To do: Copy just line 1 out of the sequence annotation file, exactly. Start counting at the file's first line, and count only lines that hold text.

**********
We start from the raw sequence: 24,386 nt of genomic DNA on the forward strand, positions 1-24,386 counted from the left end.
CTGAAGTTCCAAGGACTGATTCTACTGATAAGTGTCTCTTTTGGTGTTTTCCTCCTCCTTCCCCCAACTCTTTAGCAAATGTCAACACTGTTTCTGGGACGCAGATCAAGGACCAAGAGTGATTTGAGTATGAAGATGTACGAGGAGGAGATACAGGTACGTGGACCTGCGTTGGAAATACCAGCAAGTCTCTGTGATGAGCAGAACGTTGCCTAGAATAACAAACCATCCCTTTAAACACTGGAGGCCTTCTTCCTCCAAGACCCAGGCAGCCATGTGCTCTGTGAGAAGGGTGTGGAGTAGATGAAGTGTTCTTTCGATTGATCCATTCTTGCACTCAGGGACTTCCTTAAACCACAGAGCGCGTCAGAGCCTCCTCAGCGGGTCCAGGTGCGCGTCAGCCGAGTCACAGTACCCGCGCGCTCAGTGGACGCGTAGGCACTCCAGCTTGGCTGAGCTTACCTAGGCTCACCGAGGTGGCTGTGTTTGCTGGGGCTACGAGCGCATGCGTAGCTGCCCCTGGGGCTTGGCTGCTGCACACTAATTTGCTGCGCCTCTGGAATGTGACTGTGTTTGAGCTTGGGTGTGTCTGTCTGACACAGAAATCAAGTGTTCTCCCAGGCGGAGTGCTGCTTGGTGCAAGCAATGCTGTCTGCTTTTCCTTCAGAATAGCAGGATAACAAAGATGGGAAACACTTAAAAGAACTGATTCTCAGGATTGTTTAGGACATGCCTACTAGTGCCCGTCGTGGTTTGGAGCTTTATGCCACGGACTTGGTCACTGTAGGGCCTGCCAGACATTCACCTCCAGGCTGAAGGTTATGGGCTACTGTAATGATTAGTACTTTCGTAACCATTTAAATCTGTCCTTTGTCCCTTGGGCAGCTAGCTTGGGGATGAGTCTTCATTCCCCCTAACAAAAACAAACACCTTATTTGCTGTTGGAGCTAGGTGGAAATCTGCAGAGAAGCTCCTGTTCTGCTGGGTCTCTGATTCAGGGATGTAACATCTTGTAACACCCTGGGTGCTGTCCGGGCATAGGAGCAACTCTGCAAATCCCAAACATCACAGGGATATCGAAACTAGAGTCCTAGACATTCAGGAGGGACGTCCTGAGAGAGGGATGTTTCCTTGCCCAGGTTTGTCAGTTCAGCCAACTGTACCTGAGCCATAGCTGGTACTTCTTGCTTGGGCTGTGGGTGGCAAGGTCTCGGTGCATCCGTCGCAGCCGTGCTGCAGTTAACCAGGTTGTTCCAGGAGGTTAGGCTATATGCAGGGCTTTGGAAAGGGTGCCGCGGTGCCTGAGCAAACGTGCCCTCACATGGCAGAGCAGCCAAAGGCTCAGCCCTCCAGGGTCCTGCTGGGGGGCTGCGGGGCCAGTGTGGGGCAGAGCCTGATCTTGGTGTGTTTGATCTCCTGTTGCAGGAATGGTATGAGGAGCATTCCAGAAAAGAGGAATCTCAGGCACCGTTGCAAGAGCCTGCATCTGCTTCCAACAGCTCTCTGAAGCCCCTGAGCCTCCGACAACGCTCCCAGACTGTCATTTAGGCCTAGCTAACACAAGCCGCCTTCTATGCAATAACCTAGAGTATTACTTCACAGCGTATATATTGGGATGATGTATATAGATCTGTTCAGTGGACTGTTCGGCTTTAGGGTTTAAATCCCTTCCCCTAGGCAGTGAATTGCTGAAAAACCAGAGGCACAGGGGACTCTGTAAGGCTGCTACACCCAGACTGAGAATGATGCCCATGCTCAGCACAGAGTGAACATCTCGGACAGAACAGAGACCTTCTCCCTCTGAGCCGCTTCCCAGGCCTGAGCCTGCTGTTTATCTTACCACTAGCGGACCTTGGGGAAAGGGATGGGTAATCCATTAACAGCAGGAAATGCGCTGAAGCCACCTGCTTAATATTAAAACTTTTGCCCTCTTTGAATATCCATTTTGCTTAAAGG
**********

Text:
We start from the raw sequence: 24,386 nt of genomic DNA on the forward strand, positions 1-24,386 counted from the left end.